By Jayne Rose Gacheri
I arrived at Mnarani, Kilifi, late on a Thursday evening looking forward to a relaxing night and a late morning before starting my back-to-back three days scheduled tour of Kilifi. That was not to be.
You cannot visit Kilifi and miss out on an early morning walk “of discovery” through the Arabuko Sokoke forest,” Ludi Mwalimu, my host, tells me, explaining that if I wanted to see the elusive golden-rumped elephant shrew only found at the Arabukoko Sokoke forest, then I have to be up by 5 am! What an irresistible offer, I thought to myself.
I am down at the reception at 5 am and I am surprised that a handful of others are ready for the focus of the morning – to track the golden-rumped elephant shrew, a rare creature found in only in Arabuko Sokoke indigenous forest (the second largest forest after Congo).
After a briefing about our mission, we set off for the forest. On arrival at the Kenya Wildlife Service (KWS), Arabuko Sokoke station, a guide from the Arabuko Sokoke Forest Guides Association meets us. He will be our guide for the day. However, if you love to discover things without help, there are good maps and signposts available in the forest to help you.
During the brief, we learn that there are over 40 km of rough driving tracks and a network of walking paths for exploration purposes. Besides, there is an equipped visitor centre, at Gede Forest Station, which, is open daily for information and booking of forest guides.
We are now equipped with information and are ready to set off to track down the elusive creature.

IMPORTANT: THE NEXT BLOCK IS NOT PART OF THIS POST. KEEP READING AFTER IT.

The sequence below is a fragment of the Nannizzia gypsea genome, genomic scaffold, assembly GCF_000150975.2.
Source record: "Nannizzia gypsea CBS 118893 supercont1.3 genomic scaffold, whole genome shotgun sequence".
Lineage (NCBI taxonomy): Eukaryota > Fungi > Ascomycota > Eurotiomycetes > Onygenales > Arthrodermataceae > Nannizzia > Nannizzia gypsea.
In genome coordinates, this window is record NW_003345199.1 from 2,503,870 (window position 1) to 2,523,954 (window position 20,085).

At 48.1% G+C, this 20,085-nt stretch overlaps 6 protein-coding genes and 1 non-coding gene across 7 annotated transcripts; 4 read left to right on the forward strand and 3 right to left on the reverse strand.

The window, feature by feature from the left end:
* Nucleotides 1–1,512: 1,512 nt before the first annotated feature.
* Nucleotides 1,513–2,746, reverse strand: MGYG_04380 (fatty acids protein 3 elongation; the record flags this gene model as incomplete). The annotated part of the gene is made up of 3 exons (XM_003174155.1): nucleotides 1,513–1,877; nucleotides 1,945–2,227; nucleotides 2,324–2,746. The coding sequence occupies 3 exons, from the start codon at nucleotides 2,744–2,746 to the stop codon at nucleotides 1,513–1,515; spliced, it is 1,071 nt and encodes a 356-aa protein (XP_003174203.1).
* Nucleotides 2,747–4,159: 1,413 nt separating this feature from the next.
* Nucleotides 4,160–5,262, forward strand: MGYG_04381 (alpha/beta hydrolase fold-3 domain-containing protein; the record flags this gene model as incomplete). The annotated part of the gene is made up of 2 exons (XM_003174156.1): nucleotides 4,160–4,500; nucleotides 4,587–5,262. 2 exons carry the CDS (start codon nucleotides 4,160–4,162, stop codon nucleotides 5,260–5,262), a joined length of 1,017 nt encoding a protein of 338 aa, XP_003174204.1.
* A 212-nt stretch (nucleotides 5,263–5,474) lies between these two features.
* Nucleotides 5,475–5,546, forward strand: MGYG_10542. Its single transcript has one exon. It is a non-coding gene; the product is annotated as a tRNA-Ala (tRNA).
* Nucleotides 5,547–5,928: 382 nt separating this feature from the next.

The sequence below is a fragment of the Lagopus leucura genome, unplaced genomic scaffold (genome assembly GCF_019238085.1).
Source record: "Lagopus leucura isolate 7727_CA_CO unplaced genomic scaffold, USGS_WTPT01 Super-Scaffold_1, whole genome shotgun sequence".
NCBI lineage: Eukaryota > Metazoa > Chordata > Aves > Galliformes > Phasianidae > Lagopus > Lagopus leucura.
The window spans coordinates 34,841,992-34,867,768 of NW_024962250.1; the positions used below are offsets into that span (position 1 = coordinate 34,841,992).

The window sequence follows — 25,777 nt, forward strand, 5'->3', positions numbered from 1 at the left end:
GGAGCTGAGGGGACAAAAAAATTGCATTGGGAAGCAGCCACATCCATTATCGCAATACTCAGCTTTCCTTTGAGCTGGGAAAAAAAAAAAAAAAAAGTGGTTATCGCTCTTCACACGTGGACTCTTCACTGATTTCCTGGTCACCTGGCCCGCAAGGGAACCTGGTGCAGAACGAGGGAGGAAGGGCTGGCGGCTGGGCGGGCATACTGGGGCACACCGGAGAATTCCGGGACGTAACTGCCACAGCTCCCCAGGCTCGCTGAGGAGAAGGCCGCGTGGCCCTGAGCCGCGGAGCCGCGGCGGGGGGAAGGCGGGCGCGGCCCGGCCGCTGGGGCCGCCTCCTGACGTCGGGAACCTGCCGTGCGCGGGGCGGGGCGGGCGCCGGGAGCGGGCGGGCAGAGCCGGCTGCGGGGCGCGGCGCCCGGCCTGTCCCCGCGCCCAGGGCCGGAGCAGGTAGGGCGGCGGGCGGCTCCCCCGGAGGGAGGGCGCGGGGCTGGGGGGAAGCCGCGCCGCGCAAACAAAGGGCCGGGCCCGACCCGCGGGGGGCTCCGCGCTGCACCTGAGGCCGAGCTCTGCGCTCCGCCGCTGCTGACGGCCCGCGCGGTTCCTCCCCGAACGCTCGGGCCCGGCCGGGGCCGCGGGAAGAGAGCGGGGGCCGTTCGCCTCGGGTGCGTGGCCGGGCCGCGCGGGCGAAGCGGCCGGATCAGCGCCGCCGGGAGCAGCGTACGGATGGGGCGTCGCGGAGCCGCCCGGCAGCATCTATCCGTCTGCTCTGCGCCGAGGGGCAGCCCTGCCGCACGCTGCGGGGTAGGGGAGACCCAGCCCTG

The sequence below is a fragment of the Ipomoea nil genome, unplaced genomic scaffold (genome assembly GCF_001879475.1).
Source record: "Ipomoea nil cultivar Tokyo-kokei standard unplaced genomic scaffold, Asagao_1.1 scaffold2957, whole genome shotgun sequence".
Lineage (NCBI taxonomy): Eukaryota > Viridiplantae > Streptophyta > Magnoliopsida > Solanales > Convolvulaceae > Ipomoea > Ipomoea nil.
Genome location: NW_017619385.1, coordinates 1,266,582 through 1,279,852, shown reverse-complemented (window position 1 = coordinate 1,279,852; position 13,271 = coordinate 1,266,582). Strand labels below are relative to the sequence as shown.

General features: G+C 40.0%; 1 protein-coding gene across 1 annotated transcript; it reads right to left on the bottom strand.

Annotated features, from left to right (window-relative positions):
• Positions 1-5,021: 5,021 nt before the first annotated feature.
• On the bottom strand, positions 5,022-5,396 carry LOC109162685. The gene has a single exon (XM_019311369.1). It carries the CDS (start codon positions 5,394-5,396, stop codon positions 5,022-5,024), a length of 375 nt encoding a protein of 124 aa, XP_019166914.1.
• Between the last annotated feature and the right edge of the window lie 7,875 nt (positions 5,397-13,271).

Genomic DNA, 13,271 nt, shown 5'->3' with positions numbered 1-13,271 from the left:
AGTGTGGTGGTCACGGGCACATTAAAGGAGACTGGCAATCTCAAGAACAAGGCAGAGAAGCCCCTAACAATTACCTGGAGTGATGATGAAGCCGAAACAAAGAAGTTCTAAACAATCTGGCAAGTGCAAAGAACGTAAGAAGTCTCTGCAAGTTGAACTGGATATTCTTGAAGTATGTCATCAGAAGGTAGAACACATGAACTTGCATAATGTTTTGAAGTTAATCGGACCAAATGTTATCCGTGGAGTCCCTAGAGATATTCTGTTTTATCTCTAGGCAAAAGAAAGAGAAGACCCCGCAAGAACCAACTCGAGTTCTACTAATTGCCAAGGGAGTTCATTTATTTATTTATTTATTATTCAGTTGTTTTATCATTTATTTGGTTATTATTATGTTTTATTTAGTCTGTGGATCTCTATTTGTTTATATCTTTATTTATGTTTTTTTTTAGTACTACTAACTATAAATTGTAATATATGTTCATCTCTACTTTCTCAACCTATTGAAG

The shrewd elephant shrew
It is 6.10 am and after about a kilometre, we leave our car behind and set off on foot. A short walk brings us to an open path and, our guide signals for us to be “dead silent” and watch the path ahead. The silence that follows this order is deafening! Suddenly, the guide points at what seems like a black object about 200 metres ahead. I am baffled. The elephant shrew was this tiny! It is no bigger than a mongoose. I thought what I had seen earlier in the picture was a minimised image.
The cameras started clicking. The tiny little thing must have a strong sense of hearing as it quickly dashes back into the forest. For the next 20 minutes, we wait, hardly breathing but in vain. The guide decides that we can explore the forest – to try our luck once more.
Our next destination is the Tree House. We take the main track that leads us to the Elephant Track (the tracks are labelled), a sandy path that goes between some wooden posts and leads to an open area of a sand quarry, completing the walking loop. About 100 metres beyond the posts, we take a narrow marked path to the right that leads us directly to the Tree House.
From the viewing platform, the view is splendid, spreading out over the old sand quarry area and onto the adjacent forest. Normally, the pools are filled in the rainy season and provide an ideal habitat for a variety of water birds as well as over 17 species of frog.
As we continue our walk, the guide explains to us that the Arabuko Sokoke forest is the largest surviving coastal forest in East Africa. It covers an area of about 400 sq km and is composed of three distinctly different forest habitats. These are mixed lowland forests, open woodlands, and dense forests. The forest, we learn, provides a unique and important habitat for many endangered birds, insects and mammals.
The forest, too, has a small population of elephants, buffalos and six species of small antelope, adder duiker, a globally endangered species, mongoose, genet cat, bush baby, all of which are resident in the Arabuko Sokoke forest.
Birds are a galore here! There are over 260 species of birds recorded in this forest, out of which six are globally threatened. The forest is critical to their survival and conservation. Many coastal bird species including Fisher’s Turaco and Southern Branded Snake Eagle thrive here. Butterflies are abundant in the forest especially during the rainy season, with one-third of Kenya’s 870 species found here.